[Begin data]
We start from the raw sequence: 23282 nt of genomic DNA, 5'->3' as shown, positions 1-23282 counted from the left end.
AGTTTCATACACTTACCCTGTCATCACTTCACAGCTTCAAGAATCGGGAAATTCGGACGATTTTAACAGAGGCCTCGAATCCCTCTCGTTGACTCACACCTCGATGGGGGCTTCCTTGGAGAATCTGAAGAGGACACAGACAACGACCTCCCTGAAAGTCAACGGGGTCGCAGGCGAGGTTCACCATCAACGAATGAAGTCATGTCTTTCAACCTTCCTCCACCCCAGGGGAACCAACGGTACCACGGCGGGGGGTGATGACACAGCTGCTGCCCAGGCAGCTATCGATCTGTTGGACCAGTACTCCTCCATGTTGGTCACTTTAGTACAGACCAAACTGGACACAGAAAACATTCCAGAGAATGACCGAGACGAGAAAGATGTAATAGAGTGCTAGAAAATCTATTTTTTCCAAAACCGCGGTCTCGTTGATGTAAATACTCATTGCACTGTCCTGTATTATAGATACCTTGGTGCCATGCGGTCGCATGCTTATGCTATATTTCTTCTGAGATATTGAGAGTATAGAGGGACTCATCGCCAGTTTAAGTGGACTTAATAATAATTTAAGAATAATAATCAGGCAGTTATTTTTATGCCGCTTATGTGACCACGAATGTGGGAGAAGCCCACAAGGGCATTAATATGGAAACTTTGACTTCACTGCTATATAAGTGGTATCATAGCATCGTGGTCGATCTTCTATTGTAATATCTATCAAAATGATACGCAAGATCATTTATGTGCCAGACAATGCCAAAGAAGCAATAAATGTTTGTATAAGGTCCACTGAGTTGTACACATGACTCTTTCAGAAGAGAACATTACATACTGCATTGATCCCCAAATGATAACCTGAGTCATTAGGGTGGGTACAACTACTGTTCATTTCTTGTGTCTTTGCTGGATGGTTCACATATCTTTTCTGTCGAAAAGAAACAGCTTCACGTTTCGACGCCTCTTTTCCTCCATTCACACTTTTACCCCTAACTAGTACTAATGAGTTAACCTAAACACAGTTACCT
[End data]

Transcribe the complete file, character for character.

We start from the raw sequence: 23282 nt of genomic DNA, 5'->3' as shown, positions 1-23282 counted from the left end.
AGTTTCATACACTTACCCTGTCATCACTTCACAGCTTCAAGAATCGGGAAATTCGGACGATTTTAACAGAGGCCTCGAATCCCTCTCGTTGACTCACACCTCGATGGGGGCTTCCTTGGAGAATCTGAAGAGGACACAGACAACGACCTCCCTGAAAGTCAACGGGGTCGCAGGCGAGGTTCACCATCAACGAATGAAGTCATGTCTTTCAACCTTCCTCCACCCCAGGGGAACCAACGGTACCACGGCGGGGGGTGATGACACAGCTGCTGCCCAGGCAGCTATCGATCTGTTGGACCAGTACTCCTCCATGTTGGTCACTTTAGTACAGACCAAACTGGACACAGAAAACATTCCAGAGAATGACCGAGACGAGAAAGATGTAATAGAGTGCTAGAAAATCTATTTTTTCCAAAACCGCGGTCTCGTTGATGTAAATACTCATTGCACTGTCCTGTATTATAGATACCTTGGTGCCATGCGGTCGCATGCTTATGCTATATTTCTTCTGAGATATTGAGAGTATAGAGGGACTCATCGCCAGTTTAAGTGGACTTAATAATAATTTAAGAATAATAATCAGGCAGTTATTTTTATGCCGCTTATGTGACCACGAATGTGGGAGAAGCCCACAAGGGCATTAATATGGAAACTTTGACTTCACTGCTATATAAGTGGTATCATAGCATCGTGGTCGATCTTCTATTGTAATATCTATCAAAATGATACGCAAGATCATTTATGTGCCAGACAATGCCAAAGAAGCAATAAATGTTTGTATAAGGTCCACTGAGTTGTACACATGACTCTTTCAGAAGAGAACATTACATACTGCATTGATCCCCAAATGATAACCTGAGTCATTAGGGTGGGTACAACTACTGTTCATTTCTTGTGTCTTTGCTGGATGGTTCACATATCTTTTCTGTCGAAAAGAAACAGCTTCACGTTTCGACGCCTCTTTTCCTCCATTCACACTTTTACCCCTAACTAGTACTAATGAGTTAACCTAAACACAGTTACCT